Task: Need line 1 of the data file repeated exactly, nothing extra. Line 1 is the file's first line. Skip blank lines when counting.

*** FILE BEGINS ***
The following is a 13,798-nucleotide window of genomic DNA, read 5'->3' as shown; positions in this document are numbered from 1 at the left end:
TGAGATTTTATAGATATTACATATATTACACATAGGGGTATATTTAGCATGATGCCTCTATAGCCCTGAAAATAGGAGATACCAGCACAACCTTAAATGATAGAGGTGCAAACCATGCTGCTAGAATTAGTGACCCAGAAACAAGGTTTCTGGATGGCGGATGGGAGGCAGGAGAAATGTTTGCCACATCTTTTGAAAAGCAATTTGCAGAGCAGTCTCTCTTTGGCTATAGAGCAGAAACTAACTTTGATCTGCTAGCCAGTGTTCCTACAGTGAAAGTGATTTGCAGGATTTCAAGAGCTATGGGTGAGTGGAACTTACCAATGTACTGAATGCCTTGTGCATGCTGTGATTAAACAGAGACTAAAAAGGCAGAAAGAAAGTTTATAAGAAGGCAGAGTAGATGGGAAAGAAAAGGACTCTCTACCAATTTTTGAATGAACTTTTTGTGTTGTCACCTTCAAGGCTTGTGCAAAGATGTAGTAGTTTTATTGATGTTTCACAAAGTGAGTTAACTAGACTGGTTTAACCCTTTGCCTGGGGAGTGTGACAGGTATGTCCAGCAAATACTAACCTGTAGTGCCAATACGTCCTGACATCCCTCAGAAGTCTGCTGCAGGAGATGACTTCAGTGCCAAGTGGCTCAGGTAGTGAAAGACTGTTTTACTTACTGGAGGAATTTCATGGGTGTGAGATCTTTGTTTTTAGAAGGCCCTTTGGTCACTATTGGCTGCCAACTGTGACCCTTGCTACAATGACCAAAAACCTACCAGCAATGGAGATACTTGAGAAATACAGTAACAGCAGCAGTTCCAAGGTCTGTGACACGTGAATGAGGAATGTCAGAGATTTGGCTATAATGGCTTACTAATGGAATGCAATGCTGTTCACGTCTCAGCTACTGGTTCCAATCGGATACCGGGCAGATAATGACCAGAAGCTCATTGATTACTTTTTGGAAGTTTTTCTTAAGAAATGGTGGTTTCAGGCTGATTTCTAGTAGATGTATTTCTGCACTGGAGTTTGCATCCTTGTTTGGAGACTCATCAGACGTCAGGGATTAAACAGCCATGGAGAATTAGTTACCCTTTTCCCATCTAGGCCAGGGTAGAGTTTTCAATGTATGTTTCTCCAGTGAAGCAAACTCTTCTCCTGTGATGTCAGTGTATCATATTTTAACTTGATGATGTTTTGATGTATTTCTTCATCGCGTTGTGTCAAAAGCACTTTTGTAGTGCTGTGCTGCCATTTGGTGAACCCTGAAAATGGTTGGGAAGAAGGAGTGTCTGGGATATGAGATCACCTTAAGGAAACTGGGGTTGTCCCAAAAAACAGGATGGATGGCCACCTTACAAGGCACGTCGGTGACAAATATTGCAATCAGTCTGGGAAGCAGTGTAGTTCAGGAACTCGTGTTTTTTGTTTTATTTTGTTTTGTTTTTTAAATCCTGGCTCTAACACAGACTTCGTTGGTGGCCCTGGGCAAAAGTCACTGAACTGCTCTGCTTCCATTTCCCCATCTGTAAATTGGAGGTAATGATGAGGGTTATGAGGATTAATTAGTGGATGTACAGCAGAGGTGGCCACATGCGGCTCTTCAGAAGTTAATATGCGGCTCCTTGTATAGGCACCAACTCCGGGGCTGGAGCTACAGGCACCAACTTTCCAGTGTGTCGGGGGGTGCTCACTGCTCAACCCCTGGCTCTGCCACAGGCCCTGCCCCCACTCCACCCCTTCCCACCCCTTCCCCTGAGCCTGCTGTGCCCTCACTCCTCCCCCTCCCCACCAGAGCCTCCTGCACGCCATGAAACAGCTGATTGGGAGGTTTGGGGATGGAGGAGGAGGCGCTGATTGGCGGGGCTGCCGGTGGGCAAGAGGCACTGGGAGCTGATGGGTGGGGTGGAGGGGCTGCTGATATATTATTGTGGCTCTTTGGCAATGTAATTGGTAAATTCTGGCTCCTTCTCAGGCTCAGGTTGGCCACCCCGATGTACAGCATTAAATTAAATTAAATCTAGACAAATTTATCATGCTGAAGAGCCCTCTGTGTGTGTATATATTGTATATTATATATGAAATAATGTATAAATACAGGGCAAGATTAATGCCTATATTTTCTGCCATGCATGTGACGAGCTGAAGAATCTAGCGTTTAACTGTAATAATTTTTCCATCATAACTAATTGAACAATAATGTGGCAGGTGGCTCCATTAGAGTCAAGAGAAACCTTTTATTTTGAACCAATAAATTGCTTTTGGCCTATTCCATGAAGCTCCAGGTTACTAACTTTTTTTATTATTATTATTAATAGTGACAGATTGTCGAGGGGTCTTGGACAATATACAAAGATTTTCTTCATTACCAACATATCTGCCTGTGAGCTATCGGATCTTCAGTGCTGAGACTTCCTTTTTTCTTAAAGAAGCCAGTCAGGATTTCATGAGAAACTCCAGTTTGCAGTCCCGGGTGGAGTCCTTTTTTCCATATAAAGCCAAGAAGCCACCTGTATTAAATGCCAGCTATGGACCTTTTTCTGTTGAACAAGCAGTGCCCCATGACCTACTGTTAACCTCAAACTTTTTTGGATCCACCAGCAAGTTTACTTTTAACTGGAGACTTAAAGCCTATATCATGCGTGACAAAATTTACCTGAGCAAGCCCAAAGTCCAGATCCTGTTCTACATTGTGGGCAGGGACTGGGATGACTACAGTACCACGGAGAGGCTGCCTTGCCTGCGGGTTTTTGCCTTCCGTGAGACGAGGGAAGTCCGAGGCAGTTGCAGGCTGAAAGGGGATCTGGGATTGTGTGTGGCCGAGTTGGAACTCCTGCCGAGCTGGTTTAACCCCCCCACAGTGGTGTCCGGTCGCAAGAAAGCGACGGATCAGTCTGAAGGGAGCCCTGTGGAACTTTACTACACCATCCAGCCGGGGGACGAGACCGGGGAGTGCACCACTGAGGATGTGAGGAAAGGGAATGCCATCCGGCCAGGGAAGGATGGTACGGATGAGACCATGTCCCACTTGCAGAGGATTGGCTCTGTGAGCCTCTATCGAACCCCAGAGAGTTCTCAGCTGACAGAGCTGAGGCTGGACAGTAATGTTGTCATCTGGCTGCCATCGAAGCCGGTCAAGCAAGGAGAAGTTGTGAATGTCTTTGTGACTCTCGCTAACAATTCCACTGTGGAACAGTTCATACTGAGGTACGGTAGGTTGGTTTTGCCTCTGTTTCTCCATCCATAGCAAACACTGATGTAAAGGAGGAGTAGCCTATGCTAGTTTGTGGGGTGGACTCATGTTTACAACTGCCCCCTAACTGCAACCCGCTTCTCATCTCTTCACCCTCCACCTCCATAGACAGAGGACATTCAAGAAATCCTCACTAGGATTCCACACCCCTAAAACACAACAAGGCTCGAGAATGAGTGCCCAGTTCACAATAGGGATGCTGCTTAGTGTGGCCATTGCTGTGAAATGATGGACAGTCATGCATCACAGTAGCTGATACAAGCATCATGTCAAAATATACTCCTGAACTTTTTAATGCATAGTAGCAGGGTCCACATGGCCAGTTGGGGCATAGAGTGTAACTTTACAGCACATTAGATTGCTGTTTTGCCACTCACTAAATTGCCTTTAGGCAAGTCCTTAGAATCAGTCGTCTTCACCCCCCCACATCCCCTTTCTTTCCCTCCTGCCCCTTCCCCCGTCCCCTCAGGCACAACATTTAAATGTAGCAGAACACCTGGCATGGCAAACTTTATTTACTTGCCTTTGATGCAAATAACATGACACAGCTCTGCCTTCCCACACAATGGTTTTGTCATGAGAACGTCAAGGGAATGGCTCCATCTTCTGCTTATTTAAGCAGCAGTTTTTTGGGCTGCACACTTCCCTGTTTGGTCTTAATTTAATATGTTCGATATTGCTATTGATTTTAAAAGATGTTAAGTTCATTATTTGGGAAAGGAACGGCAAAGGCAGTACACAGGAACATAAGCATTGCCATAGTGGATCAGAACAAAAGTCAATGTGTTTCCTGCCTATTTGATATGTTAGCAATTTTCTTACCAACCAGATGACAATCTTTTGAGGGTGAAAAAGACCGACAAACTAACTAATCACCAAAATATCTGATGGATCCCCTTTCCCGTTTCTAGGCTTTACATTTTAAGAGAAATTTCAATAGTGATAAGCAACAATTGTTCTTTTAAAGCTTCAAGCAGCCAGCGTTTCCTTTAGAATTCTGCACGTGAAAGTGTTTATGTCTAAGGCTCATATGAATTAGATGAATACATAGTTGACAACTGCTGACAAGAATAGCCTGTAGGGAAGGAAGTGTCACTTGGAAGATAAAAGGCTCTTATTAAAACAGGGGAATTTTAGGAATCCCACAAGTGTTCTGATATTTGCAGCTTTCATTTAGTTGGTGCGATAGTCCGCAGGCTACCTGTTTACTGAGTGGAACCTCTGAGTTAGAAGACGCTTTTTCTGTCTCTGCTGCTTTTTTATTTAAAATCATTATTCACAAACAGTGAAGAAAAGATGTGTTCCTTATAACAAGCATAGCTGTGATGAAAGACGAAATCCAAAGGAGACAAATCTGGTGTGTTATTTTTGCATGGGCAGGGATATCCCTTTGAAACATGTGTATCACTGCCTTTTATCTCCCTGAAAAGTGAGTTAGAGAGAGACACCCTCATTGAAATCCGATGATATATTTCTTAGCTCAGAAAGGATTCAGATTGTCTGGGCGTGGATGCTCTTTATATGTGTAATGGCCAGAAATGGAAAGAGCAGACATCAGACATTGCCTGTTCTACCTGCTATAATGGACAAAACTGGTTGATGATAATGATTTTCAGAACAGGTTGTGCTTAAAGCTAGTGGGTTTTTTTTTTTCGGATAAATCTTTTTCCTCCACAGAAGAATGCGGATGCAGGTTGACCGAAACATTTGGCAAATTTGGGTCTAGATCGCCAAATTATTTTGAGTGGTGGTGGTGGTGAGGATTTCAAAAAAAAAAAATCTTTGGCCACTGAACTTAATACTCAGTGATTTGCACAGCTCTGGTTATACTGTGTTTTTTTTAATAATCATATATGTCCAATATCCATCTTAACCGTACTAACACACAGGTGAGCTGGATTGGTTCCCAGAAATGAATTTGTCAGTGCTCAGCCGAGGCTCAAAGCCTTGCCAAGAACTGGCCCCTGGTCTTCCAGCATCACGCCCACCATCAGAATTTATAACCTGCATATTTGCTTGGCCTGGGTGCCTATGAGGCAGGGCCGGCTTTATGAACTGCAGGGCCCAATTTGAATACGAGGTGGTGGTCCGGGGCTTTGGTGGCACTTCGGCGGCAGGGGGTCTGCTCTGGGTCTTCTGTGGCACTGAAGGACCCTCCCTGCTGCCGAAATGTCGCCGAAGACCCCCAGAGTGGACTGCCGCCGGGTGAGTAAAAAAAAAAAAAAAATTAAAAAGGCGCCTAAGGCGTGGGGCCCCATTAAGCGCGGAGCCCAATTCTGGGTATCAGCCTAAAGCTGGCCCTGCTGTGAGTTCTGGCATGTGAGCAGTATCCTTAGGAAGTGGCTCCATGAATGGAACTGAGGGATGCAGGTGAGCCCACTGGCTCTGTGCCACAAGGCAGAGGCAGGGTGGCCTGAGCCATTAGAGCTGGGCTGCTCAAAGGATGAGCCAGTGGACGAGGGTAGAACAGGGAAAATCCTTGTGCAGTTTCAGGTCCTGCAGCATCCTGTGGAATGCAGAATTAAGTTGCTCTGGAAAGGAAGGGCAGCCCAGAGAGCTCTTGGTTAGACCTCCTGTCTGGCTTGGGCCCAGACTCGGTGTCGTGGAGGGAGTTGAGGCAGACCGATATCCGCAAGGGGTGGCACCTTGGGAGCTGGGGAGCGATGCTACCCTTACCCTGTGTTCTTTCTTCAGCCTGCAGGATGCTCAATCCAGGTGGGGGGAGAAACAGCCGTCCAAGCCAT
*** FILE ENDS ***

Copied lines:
The following is a 13,798-nucleotide window of genomic DNA, read 5'->3' as shown; positions in this document are numbered from 1 at the left end: